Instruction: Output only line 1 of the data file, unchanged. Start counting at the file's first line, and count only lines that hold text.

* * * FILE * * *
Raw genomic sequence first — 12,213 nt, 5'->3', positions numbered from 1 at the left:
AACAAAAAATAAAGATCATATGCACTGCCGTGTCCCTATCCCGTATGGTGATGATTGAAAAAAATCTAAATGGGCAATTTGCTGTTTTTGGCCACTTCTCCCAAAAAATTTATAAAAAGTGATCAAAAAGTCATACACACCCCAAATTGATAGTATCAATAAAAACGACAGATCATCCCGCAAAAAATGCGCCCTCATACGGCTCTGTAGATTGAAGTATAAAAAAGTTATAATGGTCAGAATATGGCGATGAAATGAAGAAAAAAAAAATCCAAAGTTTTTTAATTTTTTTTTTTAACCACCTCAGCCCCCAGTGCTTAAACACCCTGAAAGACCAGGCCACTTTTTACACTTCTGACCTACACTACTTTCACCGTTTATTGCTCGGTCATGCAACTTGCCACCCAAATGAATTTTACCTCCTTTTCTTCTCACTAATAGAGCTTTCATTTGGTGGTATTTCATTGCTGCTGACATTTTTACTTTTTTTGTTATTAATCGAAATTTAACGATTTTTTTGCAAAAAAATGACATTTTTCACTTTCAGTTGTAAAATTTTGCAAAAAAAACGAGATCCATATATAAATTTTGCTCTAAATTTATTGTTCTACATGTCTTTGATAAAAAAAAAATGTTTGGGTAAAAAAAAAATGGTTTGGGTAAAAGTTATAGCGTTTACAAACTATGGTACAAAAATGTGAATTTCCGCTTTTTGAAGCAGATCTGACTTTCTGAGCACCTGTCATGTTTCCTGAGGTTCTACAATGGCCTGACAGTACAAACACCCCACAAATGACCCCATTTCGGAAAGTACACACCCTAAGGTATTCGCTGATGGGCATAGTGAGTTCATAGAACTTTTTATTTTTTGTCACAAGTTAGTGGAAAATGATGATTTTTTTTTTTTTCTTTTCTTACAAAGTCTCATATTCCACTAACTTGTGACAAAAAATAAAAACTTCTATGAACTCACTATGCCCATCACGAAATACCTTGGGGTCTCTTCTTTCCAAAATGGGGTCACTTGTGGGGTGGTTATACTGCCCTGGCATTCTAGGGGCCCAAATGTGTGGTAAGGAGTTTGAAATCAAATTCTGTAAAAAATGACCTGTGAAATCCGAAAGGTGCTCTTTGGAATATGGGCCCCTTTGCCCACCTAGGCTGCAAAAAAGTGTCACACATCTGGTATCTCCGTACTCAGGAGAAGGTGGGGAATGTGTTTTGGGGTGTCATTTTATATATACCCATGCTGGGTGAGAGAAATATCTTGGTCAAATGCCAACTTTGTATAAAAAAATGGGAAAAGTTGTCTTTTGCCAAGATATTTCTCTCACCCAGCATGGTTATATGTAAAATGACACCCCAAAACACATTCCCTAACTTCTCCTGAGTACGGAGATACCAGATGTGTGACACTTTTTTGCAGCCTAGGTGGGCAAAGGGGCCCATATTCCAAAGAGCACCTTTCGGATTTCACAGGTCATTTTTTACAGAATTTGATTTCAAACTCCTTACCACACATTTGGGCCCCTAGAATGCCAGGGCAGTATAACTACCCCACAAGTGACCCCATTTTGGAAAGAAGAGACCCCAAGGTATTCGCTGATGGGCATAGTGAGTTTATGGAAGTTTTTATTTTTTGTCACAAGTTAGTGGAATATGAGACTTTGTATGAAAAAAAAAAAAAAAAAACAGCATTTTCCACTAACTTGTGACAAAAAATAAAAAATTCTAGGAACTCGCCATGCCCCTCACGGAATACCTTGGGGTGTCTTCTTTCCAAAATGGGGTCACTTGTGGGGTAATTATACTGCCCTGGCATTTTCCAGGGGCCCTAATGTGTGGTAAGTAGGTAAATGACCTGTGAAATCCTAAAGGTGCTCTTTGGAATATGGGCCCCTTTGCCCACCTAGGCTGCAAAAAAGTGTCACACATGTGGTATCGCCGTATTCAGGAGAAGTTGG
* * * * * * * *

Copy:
Raw genomic sequence first — 12,213 nt, 5'->3', positions numbered from 1 at the left: